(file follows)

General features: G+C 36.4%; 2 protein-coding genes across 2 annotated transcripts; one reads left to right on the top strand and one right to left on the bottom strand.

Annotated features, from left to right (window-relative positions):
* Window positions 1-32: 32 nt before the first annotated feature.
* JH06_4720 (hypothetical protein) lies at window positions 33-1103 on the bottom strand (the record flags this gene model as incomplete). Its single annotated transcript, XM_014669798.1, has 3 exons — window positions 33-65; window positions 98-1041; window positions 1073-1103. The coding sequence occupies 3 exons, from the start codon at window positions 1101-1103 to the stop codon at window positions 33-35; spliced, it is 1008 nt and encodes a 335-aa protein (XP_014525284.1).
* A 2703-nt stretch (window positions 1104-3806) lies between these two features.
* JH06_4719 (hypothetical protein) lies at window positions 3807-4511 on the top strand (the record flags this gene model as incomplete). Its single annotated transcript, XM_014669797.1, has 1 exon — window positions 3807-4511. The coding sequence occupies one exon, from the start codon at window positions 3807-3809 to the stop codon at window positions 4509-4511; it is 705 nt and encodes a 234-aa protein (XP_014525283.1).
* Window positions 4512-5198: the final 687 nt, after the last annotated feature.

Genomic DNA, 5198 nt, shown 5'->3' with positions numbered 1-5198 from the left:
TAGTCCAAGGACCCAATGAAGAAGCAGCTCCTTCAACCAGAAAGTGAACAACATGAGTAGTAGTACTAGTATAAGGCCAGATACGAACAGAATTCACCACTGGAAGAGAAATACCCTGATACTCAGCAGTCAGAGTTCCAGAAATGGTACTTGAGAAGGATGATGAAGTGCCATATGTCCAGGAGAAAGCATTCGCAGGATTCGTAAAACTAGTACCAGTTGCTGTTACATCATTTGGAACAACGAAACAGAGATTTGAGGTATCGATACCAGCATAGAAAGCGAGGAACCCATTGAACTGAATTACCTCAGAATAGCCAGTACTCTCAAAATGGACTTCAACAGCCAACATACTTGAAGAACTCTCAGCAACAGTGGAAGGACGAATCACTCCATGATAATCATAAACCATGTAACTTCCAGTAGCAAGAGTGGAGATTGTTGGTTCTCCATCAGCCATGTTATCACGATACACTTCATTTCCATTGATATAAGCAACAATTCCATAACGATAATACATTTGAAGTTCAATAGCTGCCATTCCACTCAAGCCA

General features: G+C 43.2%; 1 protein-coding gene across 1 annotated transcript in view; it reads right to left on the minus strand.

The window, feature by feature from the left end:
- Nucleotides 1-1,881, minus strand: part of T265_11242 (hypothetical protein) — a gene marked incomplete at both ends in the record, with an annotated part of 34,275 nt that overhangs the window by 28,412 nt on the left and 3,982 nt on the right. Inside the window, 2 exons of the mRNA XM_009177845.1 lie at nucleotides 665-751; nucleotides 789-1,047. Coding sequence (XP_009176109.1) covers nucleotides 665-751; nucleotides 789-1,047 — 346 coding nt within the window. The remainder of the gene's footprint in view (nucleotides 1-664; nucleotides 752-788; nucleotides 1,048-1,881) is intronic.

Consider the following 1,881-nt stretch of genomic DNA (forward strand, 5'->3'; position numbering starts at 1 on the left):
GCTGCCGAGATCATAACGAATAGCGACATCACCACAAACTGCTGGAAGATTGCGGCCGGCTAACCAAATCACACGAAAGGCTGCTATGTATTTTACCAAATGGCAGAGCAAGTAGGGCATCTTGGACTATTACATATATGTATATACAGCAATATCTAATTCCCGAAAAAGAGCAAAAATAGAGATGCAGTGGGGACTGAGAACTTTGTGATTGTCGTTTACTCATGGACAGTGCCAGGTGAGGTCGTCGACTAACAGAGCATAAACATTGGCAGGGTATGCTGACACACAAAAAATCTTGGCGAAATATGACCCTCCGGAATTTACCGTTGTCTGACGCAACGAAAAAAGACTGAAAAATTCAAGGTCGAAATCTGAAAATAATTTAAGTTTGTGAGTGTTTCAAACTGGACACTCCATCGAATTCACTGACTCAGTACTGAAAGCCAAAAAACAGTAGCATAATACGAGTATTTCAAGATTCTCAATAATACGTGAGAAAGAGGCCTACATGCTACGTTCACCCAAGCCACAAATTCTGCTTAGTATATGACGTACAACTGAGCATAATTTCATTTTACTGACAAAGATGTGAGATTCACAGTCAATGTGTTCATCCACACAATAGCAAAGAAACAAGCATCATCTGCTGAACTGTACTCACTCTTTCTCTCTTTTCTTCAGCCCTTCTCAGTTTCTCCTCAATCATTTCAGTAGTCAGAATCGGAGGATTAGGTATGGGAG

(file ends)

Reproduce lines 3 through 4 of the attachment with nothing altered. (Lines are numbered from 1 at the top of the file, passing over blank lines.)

* Window positions 1-32: 32 nt before the first annotated feature.
* JH06_4720 (hypothetical protein) lies at window positions 33-1103 on the bottom strand (the record flags this gene model as incomplete). Its single annotated transcript, XM_014669798.1, has 3 exons — window positions 33-65; window positions 98-1041; window positions 1073-1103. The coding sequence occupies 3 exons, from the start codon at window positions 1101-1103 to the stop codon at window positions 33-35; spliced, it is 1008 nt and encodes a 335-aa protein (XP_014525284.1).